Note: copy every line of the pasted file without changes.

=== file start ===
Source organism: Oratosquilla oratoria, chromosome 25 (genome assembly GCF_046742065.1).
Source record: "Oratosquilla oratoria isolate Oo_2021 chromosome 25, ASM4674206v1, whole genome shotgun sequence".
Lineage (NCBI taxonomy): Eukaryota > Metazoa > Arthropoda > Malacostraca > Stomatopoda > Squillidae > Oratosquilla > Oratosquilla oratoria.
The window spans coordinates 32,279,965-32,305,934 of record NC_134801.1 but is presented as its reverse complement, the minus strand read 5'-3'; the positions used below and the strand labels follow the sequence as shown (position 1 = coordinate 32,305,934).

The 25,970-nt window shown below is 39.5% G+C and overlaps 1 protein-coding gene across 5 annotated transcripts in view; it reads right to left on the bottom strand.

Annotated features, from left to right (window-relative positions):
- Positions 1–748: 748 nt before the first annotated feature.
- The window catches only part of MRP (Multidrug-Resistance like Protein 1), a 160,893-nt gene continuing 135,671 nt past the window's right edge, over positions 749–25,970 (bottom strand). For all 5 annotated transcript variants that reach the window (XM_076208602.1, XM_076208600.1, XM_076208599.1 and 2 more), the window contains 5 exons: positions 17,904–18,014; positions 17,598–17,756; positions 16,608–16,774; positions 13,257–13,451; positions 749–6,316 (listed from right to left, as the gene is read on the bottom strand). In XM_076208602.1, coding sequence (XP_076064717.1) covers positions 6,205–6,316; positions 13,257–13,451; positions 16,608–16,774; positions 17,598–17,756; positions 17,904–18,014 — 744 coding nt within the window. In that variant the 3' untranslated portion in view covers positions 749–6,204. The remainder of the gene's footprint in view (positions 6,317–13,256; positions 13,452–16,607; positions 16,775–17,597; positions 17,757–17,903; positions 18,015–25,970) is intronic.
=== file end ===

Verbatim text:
Source organism: Oratosquilla oratoria, chromosome 25 (genome assembly GCF_046742065.1).
Source record: "Oratosquilla oratoria isolate Oo_2021 chromosome 25, ASM4674206v1, whole genome shotgun sequence".
Lineage (NCBI taxonomy): Eukaryota > Metazoa > Arthropoda > Malacostraca > Stomatopoda > Squillidae > Oratosquilla > Oratosquilla oratoria.
The window spans coordinates 32,279,965-32,305,934 of record NC_134801.1 but is presented as its reverse complement, the minus strand read 5'-3'; the positions used below and the strand labels follow the sequence as shown (position 1 = coordinate 32,305,934).

The 25,970-nt window shown below is 39.5% G+C and overlaps 1 protein-coding gene across 5 annotated transcripts in view; it reads right to left on the bottom strand.

Annotated features, from left to right (window-relative positions):
- Positions 1–748: 748 nt before the first annotated feature.
- The window catches only part of MRP (Multidrug-Resistance like Protein 1), a 160,893-nt gene continuing 135,671 nt past the window's right edge, over positions 749–25,970 (bottom strand). For all 5 annotated transcript variants that reach the window (XM_076208602.1, XM_076208600.1, XM_076208599.1 and 2 more), the window contains 5 exons: positions 17,904–18,014; positions 17,598–17,756; positions 16,608–16,774; positions 13,257–13,451; positions 749–6,316 (listed from right to left, as the gene is read on the bottom strand). In XM_076208602.1, coding sequence (XP_076064717.1) covers positions 6,205–6,316; positions 13,257–13,451; positions 16,608–16,774; positions 17,598–17,756; positions 17,904–18,014 — 744 coding nt within the window. In that variant the 3' untranslated portion in view covers positions 749–6,204. The remainder of the gene's footprint in view (positions 6,317–13,256; positions 13,452–16,607; positions 16,775–17,597; positions 17,757–17,903; positions 18,015–25,970) is intronic.